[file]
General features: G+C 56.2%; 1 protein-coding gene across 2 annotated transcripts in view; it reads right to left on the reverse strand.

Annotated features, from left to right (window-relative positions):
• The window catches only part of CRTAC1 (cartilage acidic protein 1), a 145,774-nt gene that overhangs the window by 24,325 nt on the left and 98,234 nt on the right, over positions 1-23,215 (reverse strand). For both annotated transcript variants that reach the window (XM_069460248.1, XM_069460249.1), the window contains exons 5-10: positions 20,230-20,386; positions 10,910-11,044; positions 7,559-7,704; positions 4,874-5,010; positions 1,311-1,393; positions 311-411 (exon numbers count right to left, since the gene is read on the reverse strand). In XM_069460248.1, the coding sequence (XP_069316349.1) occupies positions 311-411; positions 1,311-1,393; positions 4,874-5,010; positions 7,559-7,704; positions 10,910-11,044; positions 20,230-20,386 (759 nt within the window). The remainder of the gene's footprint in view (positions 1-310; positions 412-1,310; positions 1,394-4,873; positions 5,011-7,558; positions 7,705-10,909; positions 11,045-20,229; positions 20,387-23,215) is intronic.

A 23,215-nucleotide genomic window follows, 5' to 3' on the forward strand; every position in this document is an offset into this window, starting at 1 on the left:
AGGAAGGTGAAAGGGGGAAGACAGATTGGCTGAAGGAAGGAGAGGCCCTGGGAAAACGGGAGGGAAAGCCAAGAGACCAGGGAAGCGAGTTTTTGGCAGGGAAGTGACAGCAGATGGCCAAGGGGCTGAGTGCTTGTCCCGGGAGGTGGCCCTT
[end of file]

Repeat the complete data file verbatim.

General features: G+C 56.2%; 1 protein-coding gene across 2 annotated transcripts in view; it reads right to left on the reverse strand.

Annotated features, from left to right (window-relative positions):
• The window catches only part of CRTAC1 (cartilage acidic protein 1), a 145,774-nt gene that overhangs the window by 24,325 nt on the left and 98,234 nt on the right, over positions 1-23,215 (reverse strand). For both annotated transcript variants that reach the window (XM_069460248.1, XM_069460249.1), the window contains exons 5-10: positions 20,230-20,386; positions 10,910-11,044; positions 7,559-7,704; positions 4,874-5,010; positions 1,311-1,393; positions 311-411 (exon numbers count right to left, since the gene is read on the reverse strand). In XM_069460248.1, the coding sequence (XP_069316349.1) occupies positions 311-411; positions 1,311-1,393; positions 4,874-5,010; positions 7,559-7,704; positions 10,910-11,044; positions 20,230-20,386 (759 nt within the window). The remainder of the gene's footprint in view (positions 1-310; positions 412-1,310; positions 1,394-4,873; positions 5,011-7,558; positions 7,705-10,909; positions 11,045-20,229; positions 20,387-23,215) is intronic.

A 23,215-nucleotide genomic window follows, 5' to 3' on the forward strand; every position in this document is an offset into this window, starting at 1 on the left:
AGGAAGGTGAAAGGGGGAAGACAGATTGGCTGAAGGAAGGAGAGGCCCTGGGAAAACGGGAGGGAAAGCCAAGAGACCAGGGAAGCGAGTTTTTGGCAGGGAAGTGACAGCAGATGGCCAAGGGGCTGAGTGCTTGTCCCGGGAGGTGGCCCTT